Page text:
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Need Help with Tear Mender

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hleett View Drop Down
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    Posted: 01/10/2020 at 6:26pm
What's the best way to apply the tear mender?  Often times I have some streaks after it dried. Was it too thin/thick? Thanks.
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kindof99 View Drop Down
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Post Options Post Options   Thanks (0) Thanks(0)   Quote kindof99 Quote  Post ReplyReply Direct Link To This Post Posted: 01/10/2020 at 6:39pm
What did you use to apply the glue? I used the sponge from the manufacture and it gave much better results than just some random materials from packing.
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Post Options Post Options   Thanks (0) Thanks(0)   Quote stiltt Quote  Post ReplyReply Direct Link To This Post Posted: 01/10/2020 at 7:00pm
What I like to do it use tearmender on the sponge only: I apply 3 fine coats on the sponge and I use 2 thin coats of paper cement for the blade because I do not want water from the glue to contact the wood. 

The bond is solid and durable. It's the best of 2 worlds. 

NOTE: I wait for the paper cement to dry completely on the blade before applying the rubbers, the VOC are gone when I do and none will be detectable.  The paper cement from the blade does not change the characteristics of the blade or the rubbers a little bit so there is no cheating here, just saying.
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Post Options Post Options   Thanks (0) Thanks(0)   Quote hleett Quote  Post ReplyReply Direct Link To This Post Posted: 01/10/2020 at 7:38pm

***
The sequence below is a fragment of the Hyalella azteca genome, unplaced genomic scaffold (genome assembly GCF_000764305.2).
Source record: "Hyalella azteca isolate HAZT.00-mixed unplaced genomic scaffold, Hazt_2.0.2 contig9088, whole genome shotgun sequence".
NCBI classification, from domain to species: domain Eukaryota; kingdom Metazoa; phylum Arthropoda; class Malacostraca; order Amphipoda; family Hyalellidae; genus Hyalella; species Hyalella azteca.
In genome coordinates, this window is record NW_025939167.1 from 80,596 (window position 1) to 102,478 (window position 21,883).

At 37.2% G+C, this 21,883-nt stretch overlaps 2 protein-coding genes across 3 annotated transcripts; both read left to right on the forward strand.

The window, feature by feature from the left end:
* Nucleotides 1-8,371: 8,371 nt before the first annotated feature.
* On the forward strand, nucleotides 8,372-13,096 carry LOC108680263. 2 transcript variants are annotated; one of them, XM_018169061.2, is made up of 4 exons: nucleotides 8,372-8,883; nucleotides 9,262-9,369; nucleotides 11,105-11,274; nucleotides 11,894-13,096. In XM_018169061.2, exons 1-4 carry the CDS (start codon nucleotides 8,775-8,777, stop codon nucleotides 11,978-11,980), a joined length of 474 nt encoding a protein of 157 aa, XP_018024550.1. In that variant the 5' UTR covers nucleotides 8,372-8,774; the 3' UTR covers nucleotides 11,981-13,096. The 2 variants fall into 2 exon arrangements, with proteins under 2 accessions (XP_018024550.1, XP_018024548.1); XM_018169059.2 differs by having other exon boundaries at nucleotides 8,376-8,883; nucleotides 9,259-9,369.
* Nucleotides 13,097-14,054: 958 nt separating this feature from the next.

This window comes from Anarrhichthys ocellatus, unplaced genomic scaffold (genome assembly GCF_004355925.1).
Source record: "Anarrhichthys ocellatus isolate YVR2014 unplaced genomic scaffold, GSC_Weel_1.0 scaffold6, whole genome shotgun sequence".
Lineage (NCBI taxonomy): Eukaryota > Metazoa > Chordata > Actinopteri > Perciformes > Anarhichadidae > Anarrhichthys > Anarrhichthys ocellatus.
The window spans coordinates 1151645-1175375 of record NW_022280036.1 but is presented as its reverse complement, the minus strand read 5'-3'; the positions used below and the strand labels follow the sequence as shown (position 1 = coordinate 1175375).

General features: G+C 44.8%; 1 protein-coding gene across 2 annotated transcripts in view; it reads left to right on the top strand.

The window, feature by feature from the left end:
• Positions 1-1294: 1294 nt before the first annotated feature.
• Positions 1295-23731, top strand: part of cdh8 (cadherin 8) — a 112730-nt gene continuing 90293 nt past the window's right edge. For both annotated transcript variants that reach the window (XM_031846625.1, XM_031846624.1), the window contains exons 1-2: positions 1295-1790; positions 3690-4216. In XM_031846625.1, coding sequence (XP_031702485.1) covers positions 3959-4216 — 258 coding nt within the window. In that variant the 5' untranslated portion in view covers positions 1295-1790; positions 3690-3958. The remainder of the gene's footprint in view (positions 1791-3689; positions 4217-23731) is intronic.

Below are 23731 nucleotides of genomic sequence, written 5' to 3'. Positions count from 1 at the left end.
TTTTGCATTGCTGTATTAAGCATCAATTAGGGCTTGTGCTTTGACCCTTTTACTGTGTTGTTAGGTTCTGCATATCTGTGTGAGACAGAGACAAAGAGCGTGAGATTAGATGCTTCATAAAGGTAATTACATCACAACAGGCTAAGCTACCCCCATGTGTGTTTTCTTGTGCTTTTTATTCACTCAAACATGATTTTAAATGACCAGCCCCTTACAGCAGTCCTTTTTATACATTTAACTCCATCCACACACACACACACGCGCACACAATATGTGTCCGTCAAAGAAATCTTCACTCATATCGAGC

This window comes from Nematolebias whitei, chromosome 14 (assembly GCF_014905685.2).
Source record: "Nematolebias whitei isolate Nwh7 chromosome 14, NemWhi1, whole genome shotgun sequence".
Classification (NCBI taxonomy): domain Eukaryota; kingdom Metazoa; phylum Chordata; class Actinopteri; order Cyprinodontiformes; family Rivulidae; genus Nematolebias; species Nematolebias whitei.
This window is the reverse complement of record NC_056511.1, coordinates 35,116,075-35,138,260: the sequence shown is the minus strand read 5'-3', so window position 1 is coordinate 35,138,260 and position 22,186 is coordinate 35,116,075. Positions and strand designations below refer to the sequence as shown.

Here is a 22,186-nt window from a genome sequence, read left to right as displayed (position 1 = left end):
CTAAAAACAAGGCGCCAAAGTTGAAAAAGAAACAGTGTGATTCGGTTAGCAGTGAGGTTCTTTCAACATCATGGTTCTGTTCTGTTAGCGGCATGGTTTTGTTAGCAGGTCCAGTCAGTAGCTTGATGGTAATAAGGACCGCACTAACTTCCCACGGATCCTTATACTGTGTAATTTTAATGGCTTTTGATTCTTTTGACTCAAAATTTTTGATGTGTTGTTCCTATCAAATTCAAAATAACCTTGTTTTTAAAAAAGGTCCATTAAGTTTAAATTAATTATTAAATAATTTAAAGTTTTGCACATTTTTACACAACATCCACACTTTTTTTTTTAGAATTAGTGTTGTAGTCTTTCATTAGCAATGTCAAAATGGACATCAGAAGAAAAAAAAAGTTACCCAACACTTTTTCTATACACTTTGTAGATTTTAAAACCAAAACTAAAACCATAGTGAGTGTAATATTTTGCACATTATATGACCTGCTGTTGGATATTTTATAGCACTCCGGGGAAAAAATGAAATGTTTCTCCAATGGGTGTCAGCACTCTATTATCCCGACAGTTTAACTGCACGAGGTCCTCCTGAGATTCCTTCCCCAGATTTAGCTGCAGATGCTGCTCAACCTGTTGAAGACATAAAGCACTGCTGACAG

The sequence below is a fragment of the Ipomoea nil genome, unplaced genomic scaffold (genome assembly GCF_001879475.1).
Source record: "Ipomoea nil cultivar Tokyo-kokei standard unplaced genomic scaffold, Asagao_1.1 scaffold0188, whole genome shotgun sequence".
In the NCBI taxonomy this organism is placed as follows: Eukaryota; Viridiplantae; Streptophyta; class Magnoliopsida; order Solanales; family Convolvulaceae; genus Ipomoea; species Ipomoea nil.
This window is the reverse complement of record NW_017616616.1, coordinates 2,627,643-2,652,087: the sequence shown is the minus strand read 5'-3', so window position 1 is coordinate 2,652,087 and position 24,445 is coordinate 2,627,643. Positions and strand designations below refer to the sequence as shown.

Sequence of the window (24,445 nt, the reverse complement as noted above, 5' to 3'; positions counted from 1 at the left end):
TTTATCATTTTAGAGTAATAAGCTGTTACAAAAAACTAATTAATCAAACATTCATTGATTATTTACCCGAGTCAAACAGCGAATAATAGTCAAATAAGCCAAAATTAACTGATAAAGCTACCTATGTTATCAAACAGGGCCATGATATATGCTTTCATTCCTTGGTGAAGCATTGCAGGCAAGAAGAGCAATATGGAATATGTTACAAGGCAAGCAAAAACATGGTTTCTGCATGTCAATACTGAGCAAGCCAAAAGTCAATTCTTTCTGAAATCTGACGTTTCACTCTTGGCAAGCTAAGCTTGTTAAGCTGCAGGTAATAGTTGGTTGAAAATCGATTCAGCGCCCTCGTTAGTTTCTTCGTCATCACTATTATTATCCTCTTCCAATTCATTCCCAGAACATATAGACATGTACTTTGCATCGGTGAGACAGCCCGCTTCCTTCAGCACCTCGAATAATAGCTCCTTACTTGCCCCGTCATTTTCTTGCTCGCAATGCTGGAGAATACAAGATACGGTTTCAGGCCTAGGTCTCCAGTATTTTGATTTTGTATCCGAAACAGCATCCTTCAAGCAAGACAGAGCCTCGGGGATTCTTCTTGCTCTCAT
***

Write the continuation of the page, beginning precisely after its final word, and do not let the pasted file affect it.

Thanks for your advises. 

I tried sponges but the tear mender dries up too fast and caked up in no time. So I've been using small  pieces of rubber remnants to spread the tear mender.  It works OK for the most park but sometimes leave some streaks that really have no ill effect on the finish product. I think I might've applied too thick a layer and not spread it out evenly.Big smile
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Post Options Post Options   Thanks (0) Thanks(0)   Quote mjamja Quote  Post ReplyReply Direct Link To This Post Posted: 01/10/2020 at 7:42pm
2 thin layers seems to work better in not getting the ridges.  If first layer has slight ridges 2nd layer fills in the low spots.  Also if blade is sealed with too much sealer so face is really slick, the water "beads up" like on a waxed car and creates the ridge effect.

Mark
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Post Options Post Options   Thanks (0) Thanks(0)   Quote hleett Quote  Post ReplyReply Direct Link To This Post Posted: 01/10/2020 at 8:27pm
Well said Mark, you hit it right on the spot. I did sealed the blade with 2 thin coats of light violin varnish. 
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Post Options Post Options   Thanks (0) Thanks(0)   Quote qpskfec Quote  Post ReplyReply Direct Link To This Post Posted: 01/10/2020 at 8:55pm
If tm is drying too fast, the glue is old. Get a new one or try adding some water to it.

I use these make up sponges from target
https://www.target.com/p/latex-free-foam-cosmetic-wedges-32ct-up-38-up-8482/-/A-11008850

Wet the sponge before spreading the tm

(Even a wet finger works far better than using some random rubber scraps)





Edited by qpskfec - 01/10/2020 at 9:05pm
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hleett View Drop Down
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Post Options Post Options   Thanks (0) Thanks(0)   Quote hleett Quote  Post ReplyReply Direct Link To This Post Posted: 01/10/2020 at 10:03pm
The TM is not too old. I will try wetting the sponge method. I tried using fingers but the rubber remnant works better with its straight edge so the TM is spread out evenly.
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Post Options Post Options   Thanks (0) Thanks(0)   Quote wturber Quote  Post ReplyReply Direct Link To This Post Posted: 01/11/2020 at 1:18am
I make two thin coats, one on the rubber and one on the blade.  I dampen the sponge with reverse osmosis rubber before applying.  But yes, I still get a coating that isn't perfectly smooth.